The proposed regional free trade agreement called Trans-Pacific Partnership among 12 countries in the Pacific rim is an opportunity galore for many countries, including the U.S and Japan, which are the major partners and account for 80 percent of the total gross domestic product.
A new model Ford EcoSport SUV (sport utility vehicle) car for sale, is driven on to a truck during its launch ceremony at automaker Ford Vietnam's factory in Vietnam's northern Hai Duong province, outside Hanoi June 27, 2014. Vietnam's economic growth quickened in the second quarter to an estimated 5.25 percent from the same period a year earlier. The economy grew by an annual 5.09 percent in the first quarter, the General Statistics Office (GSO) said in a report on Friday, revised up from an expansion of 4.96 percent in its earlier estimate.
Though the ministerial-level talks on the TPP held in Sydney on Oct 27 could not break the Japan-USA impasse on tariffs, the regional partnership may materialise. The countries involved in the TPP talks are USA, Australia, Malaysia, Mexico, Brunei, Canada, Chile, Japan, New Zealand, Peru, Singapore and Vietnam. Despite Japan and the United States bickering over tariffs and auto trade issues, the scope of the TPP is deemed humungous and can encompass 40 percent of global trade, if a deal is struck, reported Japan Times.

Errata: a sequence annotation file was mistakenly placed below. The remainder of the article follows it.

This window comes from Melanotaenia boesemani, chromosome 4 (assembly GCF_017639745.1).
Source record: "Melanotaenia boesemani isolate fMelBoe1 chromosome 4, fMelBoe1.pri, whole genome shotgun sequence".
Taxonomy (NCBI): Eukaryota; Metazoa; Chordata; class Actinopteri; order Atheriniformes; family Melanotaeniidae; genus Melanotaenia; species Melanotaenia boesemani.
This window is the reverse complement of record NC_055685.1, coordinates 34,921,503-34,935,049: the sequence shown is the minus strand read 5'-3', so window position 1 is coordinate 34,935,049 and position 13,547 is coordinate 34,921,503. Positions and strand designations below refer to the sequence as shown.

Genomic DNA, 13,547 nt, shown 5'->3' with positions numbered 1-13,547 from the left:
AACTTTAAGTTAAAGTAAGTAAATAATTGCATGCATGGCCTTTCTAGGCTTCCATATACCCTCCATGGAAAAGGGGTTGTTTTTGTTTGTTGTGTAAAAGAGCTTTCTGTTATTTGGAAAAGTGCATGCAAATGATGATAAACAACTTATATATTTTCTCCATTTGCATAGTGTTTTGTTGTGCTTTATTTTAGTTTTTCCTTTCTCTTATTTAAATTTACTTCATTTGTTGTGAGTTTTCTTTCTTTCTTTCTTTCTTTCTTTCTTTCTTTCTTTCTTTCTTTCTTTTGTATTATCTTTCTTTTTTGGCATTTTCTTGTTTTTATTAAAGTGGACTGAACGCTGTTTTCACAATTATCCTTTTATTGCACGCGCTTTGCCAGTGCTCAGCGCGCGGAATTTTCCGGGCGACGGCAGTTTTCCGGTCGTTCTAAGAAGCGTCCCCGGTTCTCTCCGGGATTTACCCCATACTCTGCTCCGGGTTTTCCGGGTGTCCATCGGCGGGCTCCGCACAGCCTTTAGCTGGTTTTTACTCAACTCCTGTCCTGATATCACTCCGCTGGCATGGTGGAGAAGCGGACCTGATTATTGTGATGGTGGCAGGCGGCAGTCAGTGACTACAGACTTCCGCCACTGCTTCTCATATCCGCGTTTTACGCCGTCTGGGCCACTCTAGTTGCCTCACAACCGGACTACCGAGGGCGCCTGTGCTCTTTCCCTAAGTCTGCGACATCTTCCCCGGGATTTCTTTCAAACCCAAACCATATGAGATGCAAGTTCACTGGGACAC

Beyond Japan and U.S, the bigger picture has the gains accruing for Mexico and Vietnam and the potential it offers to Japan in terms of trade relations with many countries in the Asia-Pacific region. This was evident at the jovial comment made by Japan's Prime Minister Shinzo Abe to Nissan Motor Vice Chairman Toshiyuki Shiga when they met in Mexico in July. "Please invest more in Japan as well," the PM joked. The obvious reason was Nissan's priority in making 1 million cars a year in Mexico. In Nissan's planning, Japan will be at No. 3 position, behind China and Mexico, in terms of output.Shiga only smiled wryly and enjoyed the joke.
Gain For Mexico
|MEXICO ATTENDS THE VIETNAM-LATIN AMERICA TRADE AND INVESTMENT FORUM IN HANOI|
• The forum was inaugurated by the Vietnamese Prime Minister, who stressed Vietnam’s interest in strengthening its relationship with Latin America.
• In Southeast Asia, Vietnam is an important trading partner for Mexico.
• From 2000-2011, trade between Mexico and Vietnam increased over 27 times.
The Vietnam-Latin America Trade and Investment Forum was inaugurated today in Hanoi. The Mexican delegation was headed by the Foreign Ministry’s Director General of International Economic Cooperation, Nathan Wolf.
“We believe the table is set for Mexico and Vietnam to increase their trade and cooperation in a vast array of areas that include climate change, education, science, and technology, to name a few. We are, in short, eager to build our partnership with Vietnam,” said Mr Fernando González Saiffe, Deputy Chief of Mission of the Embassy of Mexico in Vietnam, in an interview with Vietnam Business Forum. Dang Yen reports.
How would you evaluate the bilateral cooperation between the two countries over the past years?
The bilateral cooperation and political dialogue between Mexico and Vietnam is living one of its best moments and promises to reach its true potential in the years to come.
Mexico and Vietnam established diplomatic relations in 1975. Since then the countries have built a solid friendship and have continuously increased their cooperation.